dimanche 7 septembre 2014

WOULD A BIALY BY ANY OTHER NAME TASTE THE SAME? A BIALY IS NOT A BAGEL!

WOULD BIALY BY ANY OTHER NAME TASTE THE SAME?  A BIALY IS NOT A BAGEL

I was recently engaged in one of our long conversations with my dear friend Dr W of Miami, at Bagel Bar in North Miami. We talked about Bagels and then I mentioned to him about Bialys.
When he asked me the difference, I thought of an old anecdote I had heard when I was growing up in Melbourne, Australia
If Bagel went to University to study, you could say Bialy went to the Yeshiva.

Melbourne was home to a lot of exiles from Bialystok in Eastern Poland (some of them would say, Russian Border!) after Germans marched into the predominantly Jewish City of Bialystok in 1939. I remember hearing about Bialystocker Landsmanschaft, much like the village associations we have in Miami of Cubans who left Cuba (of course under different circumstances) to get together and eat and reminisce about the land and the culture, talk in Yiddish and eat some of the favourite food of that region.
BIALYS FROM KOSSAR'S IN GRAND STREET, LOWER EAST SIDE, NEW YORK CITY, USA 

The yeshiva-bucher, Bialy is Jewish whereas the University educated Bagel was more like an American Jewish Mix, devoured by both Poles and the Jews.
Now the question is, can you get a Bialy in Miami?
Or in the United States for that matter?
A little research revealed (thank G-d for Internet) that the Bialy is no more in its birthplace which paradoxically now host a café called New York Bagels!
video


Go back to those lazy Sunday wanderings along Acland Street in St Kilda in Melbourne, where my encounter with Bialy began. Now once again the search begins.
ACLAND STREET OF SUCH GOOD MEMORIES, LUNA PARK WOULD BE ON YOUR RIGHT 

Good Place to look for a Bialy might be
New York
Buenos Aires
Melbourne
I would have added Cape Town to that list, but most of the Jews in South Africa are Litwaks and they came before 1939! So they may not have been exposed to the delicacy of a Bialy.
Kossar’s Bialy I am told is an institution in New York’s Lower East Side in Grand Street and one of the last places where they sell Bialys! If New York cannot support Bialy bakeries in every corner, misfortune has fallen upon us, unless of course there is a renaissance of Bialy making and eating in America.
But I am certain, that in Melbourne, Australia one can still get a good Bialy!
Bagel is now as American as Nova Lox or shall we say as American as a Fajita?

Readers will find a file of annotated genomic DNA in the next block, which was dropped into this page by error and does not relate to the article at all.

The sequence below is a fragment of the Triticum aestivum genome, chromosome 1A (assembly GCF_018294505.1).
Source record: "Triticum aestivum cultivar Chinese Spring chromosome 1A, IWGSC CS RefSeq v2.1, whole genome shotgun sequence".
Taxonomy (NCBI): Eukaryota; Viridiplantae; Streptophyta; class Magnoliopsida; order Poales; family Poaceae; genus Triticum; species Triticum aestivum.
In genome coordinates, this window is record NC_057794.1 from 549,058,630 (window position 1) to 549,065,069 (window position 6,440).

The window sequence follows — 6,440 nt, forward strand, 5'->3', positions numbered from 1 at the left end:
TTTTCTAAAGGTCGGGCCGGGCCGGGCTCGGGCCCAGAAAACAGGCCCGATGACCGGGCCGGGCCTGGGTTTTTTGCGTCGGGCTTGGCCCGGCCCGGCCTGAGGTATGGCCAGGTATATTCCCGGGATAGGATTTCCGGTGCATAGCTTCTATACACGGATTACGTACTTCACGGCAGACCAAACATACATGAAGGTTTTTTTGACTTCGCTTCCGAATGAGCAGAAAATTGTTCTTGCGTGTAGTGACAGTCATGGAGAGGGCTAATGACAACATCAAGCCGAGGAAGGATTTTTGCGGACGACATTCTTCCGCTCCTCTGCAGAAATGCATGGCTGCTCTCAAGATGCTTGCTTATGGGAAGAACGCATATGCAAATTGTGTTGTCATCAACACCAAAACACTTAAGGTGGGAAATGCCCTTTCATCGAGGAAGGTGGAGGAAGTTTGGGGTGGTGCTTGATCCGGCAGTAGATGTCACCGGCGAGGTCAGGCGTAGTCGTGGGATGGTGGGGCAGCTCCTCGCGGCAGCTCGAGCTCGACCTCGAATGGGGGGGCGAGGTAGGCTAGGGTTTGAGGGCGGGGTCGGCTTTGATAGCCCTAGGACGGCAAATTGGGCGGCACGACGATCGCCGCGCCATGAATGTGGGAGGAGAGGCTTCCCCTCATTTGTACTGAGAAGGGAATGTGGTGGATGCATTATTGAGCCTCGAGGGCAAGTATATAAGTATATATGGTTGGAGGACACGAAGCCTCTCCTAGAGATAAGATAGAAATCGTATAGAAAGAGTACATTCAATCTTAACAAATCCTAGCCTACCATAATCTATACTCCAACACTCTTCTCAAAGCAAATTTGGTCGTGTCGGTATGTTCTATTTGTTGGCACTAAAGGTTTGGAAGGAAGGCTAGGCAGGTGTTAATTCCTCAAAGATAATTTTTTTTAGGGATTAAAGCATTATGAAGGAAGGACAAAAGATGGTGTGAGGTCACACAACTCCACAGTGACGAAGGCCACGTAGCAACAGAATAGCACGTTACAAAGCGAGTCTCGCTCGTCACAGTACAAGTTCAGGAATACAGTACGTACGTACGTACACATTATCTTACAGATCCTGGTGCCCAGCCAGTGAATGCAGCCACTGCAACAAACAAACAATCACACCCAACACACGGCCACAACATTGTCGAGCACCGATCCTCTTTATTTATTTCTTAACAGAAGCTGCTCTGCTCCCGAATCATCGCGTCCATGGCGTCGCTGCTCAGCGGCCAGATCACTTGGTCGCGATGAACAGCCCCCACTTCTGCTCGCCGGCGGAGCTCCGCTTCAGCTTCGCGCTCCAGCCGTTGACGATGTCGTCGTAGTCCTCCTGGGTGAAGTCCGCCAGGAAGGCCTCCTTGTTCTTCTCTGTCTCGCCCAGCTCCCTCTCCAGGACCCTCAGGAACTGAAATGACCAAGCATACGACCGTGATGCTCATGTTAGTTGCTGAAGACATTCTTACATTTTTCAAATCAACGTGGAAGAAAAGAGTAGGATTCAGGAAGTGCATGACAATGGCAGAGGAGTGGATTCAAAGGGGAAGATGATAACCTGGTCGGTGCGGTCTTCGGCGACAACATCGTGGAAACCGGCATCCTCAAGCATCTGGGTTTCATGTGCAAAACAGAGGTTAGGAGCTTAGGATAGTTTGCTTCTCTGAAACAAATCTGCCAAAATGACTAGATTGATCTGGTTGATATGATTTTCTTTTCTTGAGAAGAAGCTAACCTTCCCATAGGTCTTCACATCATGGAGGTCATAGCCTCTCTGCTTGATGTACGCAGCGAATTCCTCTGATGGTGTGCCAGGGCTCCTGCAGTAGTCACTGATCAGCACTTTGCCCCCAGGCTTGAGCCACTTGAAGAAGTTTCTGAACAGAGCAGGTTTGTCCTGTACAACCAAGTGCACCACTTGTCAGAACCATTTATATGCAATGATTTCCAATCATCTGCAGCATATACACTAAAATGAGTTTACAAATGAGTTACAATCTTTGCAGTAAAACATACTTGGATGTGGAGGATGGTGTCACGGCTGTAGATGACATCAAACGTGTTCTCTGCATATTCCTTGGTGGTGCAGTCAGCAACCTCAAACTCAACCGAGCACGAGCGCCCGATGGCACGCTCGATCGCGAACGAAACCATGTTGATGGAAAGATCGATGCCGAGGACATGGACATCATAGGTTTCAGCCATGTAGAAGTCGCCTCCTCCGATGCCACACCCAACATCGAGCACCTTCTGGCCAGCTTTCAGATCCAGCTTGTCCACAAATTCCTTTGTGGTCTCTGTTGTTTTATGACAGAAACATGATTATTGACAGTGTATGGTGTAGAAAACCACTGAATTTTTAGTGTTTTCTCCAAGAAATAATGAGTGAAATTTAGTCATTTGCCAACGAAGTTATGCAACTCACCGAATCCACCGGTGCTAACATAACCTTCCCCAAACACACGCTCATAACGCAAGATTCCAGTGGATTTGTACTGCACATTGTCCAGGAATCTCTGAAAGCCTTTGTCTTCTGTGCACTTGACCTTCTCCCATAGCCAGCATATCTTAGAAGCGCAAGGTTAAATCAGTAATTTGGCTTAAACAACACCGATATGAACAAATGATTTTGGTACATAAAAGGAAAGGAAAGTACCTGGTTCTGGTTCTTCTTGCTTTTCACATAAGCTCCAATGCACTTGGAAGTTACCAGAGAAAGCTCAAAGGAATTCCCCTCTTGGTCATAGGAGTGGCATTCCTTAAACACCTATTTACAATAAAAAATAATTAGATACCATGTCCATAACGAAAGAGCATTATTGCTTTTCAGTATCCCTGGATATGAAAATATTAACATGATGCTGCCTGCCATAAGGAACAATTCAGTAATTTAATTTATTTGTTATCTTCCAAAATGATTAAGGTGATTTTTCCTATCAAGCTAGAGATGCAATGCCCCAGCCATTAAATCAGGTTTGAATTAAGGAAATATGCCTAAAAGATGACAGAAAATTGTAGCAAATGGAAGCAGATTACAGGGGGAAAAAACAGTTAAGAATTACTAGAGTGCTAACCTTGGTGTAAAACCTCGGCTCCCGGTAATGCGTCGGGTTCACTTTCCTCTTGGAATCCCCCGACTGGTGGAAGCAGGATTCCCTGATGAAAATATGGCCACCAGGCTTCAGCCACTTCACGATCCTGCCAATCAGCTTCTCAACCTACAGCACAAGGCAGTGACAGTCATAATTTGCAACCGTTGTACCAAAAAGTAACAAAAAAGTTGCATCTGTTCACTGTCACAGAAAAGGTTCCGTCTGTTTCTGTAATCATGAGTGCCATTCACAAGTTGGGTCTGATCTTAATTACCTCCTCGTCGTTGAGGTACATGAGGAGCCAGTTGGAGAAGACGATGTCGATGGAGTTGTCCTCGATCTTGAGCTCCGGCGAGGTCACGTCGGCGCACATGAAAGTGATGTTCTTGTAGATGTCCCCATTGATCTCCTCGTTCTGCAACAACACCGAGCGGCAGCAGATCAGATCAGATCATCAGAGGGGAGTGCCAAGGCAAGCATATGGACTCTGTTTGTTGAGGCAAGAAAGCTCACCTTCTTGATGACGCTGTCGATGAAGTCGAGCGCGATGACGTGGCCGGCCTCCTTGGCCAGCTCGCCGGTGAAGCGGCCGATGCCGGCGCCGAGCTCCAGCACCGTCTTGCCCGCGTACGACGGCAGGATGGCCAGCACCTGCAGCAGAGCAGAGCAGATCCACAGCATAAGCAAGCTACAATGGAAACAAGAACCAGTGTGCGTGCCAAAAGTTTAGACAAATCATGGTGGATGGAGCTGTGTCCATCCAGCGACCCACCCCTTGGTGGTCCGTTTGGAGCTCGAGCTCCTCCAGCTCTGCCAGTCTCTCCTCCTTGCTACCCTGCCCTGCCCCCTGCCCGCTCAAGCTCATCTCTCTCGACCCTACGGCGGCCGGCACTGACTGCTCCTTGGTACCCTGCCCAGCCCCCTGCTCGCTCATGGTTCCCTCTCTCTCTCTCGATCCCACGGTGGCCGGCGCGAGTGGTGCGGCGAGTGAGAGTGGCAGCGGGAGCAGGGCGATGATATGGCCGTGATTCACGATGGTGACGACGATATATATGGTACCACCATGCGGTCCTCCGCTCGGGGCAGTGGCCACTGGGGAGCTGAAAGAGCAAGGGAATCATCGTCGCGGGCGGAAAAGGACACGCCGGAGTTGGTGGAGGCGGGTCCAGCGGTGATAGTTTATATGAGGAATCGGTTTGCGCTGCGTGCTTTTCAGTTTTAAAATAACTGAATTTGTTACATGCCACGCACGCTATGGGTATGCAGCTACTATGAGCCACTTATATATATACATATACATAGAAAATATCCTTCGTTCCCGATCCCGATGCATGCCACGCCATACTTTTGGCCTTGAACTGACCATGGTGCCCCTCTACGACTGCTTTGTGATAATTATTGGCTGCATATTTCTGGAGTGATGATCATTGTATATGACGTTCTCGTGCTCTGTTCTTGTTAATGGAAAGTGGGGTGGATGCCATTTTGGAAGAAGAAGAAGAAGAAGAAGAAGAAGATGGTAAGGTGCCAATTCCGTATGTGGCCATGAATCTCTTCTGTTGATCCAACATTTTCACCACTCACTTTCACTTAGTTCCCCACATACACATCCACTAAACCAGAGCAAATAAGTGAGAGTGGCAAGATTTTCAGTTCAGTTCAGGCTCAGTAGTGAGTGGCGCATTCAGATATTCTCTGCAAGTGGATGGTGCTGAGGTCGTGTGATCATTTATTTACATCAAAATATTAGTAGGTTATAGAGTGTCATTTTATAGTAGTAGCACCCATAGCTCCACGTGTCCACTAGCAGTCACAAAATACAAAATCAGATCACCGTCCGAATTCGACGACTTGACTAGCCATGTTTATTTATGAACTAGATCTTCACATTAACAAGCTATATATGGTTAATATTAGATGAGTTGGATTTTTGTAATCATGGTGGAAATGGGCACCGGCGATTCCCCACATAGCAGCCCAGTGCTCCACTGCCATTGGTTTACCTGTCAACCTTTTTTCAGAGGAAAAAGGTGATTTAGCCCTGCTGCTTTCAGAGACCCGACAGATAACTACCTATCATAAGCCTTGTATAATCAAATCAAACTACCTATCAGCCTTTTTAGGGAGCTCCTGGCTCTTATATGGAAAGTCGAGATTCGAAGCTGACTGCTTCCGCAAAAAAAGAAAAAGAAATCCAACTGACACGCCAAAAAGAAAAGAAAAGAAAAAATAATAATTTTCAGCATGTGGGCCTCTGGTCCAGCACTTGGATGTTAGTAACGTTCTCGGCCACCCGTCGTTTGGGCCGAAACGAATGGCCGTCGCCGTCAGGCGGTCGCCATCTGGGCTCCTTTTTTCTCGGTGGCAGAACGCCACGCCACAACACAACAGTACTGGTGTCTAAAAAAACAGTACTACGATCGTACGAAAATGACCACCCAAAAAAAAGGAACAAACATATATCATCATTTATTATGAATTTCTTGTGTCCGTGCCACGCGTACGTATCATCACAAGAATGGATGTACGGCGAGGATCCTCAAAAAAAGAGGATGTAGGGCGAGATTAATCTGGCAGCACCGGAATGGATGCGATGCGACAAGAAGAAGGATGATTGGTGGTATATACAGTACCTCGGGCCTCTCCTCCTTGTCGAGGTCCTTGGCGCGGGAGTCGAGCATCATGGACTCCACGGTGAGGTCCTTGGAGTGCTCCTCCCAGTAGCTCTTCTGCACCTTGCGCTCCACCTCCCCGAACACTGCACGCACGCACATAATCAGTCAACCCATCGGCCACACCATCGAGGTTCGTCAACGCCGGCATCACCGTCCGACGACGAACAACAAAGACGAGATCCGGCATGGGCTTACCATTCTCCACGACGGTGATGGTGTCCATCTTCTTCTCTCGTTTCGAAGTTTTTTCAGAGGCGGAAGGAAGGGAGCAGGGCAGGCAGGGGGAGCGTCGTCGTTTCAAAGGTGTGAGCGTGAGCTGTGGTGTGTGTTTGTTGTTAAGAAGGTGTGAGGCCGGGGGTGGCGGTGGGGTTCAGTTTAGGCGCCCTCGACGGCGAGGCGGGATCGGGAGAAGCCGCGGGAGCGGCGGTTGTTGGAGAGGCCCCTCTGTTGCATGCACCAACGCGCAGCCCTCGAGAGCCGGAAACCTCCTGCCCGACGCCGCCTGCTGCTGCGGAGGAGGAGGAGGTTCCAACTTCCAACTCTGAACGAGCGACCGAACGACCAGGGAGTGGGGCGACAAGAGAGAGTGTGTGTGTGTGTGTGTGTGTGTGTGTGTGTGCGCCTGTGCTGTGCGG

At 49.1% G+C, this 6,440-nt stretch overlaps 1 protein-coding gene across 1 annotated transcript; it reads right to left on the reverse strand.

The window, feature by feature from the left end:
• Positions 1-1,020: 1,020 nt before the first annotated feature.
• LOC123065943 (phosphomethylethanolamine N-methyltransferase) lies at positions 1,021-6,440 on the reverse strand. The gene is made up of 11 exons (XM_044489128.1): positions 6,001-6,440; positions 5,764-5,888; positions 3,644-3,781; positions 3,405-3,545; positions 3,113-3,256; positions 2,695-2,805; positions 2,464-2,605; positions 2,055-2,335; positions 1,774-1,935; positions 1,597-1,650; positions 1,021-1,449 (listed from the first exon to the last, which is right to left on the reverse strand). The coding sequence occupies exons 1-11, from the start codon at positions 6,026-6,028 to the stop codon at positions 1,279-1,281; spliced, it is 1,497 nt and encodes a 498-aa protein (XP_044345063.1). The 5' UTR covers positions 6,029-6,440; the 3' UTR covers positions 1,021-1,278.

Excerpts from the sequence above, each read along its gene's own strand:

But Bialy is not a Bagel!
From Tablet Magazine:
While bagels have become a standard part of the American—for Jews and non-Jews alike—the bialy, the bagel’s relative in the Polish bread world, has seen a steady decline in popularity. One of the few places in the world (perhaps the only place, claim its owners) where true, traditional bialy-making survives is Kossar’s Bialys on Manhattan’s Lower East Side.
“The bialy, which comes from Bialystok, Poland, is a lost bread of a lost world,” explained David Zablocki, who purchased Kossar’s a year ago with Evan Giniger and a third partner who has since sold his stake. “If you were to go to Bialystok today you would find no remnant of that bread or the people who made it.”
That’s why Zablocki says, “The bialy is an endangered species.”
“Even within its own environment, within its own culture, it is becoming less and less known, less understood,” he told me in a recent interview. “Most people who do a bialy today use the same ingredients and the same kitchen as they do for bagels, and although bialys and bagels are cousins, they’re not twins; they can’t survive on the same equipment and ingredients.”
To begin with, bialys are just baked, not boiled and baked like bagels, and the ingredients are different. “A bialy has no fat, it’s got no sugar in it of any kind, it’s not fried, and it doesn’t have any oil,” Zablocki said. “It is a pretty healthy bread, designed to be eaten fresh and to be eaten daily, while a bagel is loaded with calories.”
For Zablocki, preserving the bialy—which he describes as a “Jewish English muffin”—is about more than just keeping a convenient alternative to the bagel alive; it’s about saving a link to the past. It may sound dramatic, but he’s not the only one who thinks that way. New York Times food critic Mimi Sheraton begins her nonfiction book The Bialy Eaters (one of the only works in the bialy literary canon) with a quote from Samuel Pisar, a Holocaust survivor and prominent lawyer who marveled as a group of ethnically diverse workers ate bialys: “To each of them, it was simply a tasty snack. How could they know they were partaking of something sacred—a bread that evoked the bittersweet memories of a cultured and tragic corner of Eastern Poland?”

Nice to think of these things, like the title of the book by A Vanished World by Roman Vishniac, this Sunday morning sitting at the home of my sister in Miami, after being fed that non Jewish of all delicacies from Jamaica: Ackee and Saltfish, Bammy and Festival.
ACKEE AND SALTFISH, BAMMY

                                   
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אַפּעטיט

This blog dedicated to my good friends Dr W and Auntie G
Food Friendship and Schmooze, a beezl wine!